D.M. Dutcher 's Reviews > The Unit

The Unit by Ninni Holmqvist
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Apr 23, 2012

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bookshelves: dystopia
Read in April, 2012

A bleak dystopia about a future Sweden where if you reach 50 for women or 60 for men without providing worth to society, you are taken to the Unit. It's a very pleasant place, with gardens, libraries, a vibrant arts community, and quite a bit of intellectuals. However when you are there, you will be subject to progressively worse medical testing and organ donation, until one day you sign up for the final donation: giving all your organs away in a suicide. Dorrit is a solitary writer who has just entered the unit.

It's strikingly different from other dystopias because there are no villains. No one to hate. The dispensable people are treated as humanely as possible, and given every possible comfort, but they are slowly being used up and killed. This adds an unusual, quiet horror to the events that happen. There's nothing for the people in the Unit to push back on: no overt cruelty, little deprivation or even punishment, and the staff if anything are viewed as human beings. You hate the society that caused it, but even then, Ninni doesn't give us anything to latch on to hate: no causes why, and no villain to hope for change and downfall.

Unfortunately it makes the book very bleak and unrealistic at points. I think Ninni is trying to make a specific point about Scandinavian trust in and acceptance of government, and one that's needed especially because even as we speak, the Scandinavian countries tend to be in the forefront of the acceptance of euthanasia and controversies of it. But the passivity of everyone in the Unit is staggering. Dorrit especially, because what she witnesses her fellow Unit-members go through repeatedly would make any sane person try to rush the orderlies with a chair leg. But she continues to stay, first maudlin about the guy whose mistress she was, then her dog, until a very implausible thing happens. And even then, it takes more than that to get her to act.

I can see justification for it in the book. Dorrit is someone who has been alone most of her life, and longing for the stability and relationship of the past world. She wants to be just the passive housewife, because apparently its illegal in the outside world to display traits with traditional gender roles. She's also age 50, and not a young woman, with all the inertia an older person can have. It's hard to change, to disobey authority then. But still, it stretches credulity.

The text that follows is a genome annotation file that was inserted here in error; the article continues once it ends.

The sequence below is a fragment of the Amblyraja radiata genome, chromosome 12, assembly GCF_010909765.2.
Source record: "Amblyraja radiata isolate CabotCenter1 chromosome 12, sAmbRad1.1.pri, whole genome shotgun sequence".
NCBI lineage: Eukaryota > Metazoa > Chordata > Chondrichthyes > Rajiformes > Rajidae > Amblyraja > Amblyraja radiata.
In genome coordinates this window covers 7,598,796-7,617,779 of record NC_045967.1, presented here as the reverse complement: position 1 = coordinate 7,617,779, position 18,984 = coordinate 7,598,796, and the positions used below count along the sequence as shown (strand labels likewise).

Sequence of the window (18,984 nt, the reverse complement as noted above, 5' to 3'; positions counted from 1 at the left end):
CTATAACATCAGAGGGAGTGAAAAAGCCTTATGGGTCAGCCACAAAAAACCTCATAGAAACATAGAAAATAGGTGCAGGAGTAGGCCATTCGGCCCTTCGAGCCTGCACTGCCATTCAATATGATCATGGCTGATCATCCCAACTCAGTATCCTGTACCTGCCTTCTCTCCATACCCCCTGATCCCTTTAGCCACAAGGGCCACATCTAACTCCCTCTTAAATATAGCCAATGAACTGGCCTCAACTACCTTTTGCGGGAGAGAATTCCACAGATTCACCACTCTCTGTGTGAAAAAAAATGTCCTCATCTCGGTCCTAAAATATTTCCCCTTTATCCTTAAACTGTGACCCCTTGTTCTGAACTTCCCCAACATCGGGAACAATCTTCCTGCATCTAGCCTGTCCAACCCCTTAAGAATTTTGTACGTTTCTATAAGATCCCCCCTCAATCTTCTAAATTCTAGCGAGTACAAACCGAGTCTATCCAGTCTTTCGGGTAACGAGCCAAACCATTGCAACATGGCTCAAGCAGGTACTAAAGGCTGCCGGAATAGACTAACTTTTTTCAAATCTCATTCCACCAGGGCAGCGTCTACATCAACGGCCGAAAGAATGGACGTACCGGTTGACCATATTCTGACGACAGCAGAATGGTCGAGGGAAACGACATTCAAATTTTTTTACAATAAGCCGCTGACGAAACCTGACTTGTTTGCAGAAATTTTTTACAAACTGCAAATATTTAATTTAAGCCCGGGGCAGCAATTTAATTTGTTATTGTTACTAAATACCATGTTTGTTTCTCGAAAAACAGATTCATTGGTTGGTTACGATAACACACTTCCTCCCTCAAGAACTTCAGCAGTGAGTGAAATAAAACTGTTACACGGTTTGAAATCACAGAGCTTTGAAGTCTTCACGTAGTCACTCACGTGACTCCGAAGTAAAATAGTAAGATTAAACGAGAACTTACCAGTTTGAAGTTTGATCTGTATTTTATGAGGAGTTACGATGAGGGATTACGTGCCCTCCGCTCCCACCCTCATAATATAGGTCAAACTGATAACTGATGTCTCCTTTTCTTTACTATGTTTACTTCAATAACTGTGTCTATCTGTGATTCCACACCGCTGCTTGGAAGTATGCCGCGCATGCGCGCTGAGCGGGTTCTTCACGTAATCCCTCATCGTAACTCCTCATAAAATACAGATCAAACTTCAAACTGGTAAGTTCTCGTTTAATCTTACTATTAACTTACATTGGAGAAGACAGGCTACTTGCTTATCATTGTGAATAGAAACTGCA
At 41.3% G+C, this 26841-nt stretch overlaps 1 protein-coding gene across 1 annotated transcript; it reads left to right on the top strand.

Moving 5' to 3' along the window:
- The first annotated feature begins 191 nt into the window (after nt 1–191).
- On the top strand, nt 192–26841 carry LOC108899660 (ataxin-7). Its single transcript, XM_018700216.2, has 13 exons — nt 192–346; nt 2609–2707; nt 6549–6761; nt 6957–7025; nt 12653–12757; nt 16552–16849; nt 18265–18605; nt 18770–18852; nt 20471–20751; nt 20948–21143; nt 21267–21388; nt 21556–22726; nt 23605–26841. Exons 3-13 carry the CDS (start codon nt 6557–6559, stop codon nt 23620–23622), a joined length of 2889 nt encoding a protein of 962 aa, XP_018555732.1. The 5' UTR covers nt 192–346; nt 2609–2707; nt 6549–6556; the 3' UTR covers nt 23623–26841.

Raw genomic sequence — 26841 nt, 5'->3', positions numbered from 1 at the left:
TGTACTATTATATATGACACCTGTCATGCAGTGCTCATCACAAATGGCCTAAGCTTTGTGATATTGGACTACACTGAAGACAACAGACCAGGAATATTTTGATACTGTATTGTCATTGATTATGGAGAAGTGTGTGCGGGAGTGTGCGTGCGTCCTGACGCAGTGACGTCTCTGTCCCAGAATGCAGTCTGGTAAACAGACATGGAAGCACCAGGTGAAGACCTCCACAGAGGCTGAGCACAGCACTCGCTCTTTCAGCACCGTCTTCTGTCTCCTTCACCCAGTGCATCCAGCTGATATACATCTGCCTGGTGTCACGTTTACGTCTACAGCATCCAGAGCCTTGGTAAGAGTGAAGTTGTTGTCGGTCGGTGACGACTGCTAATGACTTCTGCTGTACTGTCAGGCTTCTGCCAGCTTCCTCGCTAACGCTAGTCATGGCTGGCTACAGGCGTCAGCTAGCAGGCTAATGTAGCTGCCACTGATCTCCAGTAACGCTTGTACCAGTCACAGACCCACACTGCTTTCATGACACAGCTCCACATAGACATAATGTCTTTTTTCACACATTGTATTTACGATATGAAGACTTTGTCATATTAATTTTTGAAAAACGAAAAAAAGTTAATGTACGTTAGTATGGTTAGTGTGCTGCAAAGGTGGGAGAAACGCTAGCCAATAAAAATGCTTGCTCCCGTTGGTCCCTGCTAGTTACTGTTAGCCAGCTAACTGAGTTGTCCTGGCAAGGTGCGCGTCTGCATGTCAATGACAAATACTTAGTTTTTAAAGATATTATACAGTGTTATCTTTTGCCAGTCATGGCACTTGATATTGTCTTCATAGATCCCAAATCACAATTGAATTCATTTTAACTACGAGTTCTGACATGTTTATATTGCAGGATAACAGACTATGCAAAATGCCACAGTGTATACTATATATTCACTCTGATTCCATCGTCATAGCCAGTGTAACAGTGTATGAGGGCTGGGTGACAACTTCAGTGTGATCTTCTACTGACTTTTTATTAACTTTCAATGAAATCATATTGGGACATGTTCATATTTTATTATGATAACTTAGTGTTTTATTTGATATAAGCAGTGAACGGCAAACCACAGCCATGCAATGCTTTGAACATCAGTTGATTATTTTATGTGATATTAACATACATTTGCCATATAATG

The world itself doesn't seem that plausible either. The Unit for all it's niceness is representative of a totalitarianism that would make 1984 seem child's play. There's no real explanation of why anyone would even allow this or not rise up against it: the Unit doesn't really serve any purpose except for medical testing and organ donation, and considering how desperate the people outside its walls feel, you wonder where the real power is being wielded to keep people in line.

Finally, the book is bleak. The people of the Unit suffer, and if anything, it's made crueler for all the comforts. It's worse in that they really do suffer for pointless reasons: their organs are being given to people who may one day become dispensables themselves, they watch each other die slowly until they accept it and embrace suicide via final donation, and there seems to be no signs of stopping it. The ending is a cheat, too: there's no real justification for Dorrit doing that, not with all the things she had seen happen to people she loved in there.

It's still powerful though, and good in that it doesn't give us easy outs. How the people in the unit react and form relationships that essentially dull their rebellious impulses is chilling. They choose pleasure, comfort, and obedience till the choice is taken away from them. There are also subtle little digs at how intellectuals aren't all that useful to resist evil. Yes, the world of the Unit is filled with writers and artists, but they are no better and maybe even worse at recognizing or fighting evil: they are too alone and too vulnerable. It works, but just barely. It desperately needs more context and more heart to be a better book. In a way, it reminds me of the same flaws in The Girl with the Dragon Tattoo. Both are a bit too dispassionate and clinical for their own good, focusing on unrealistic relationships. Definitely worth the read, but leaves you a little empty inside after.

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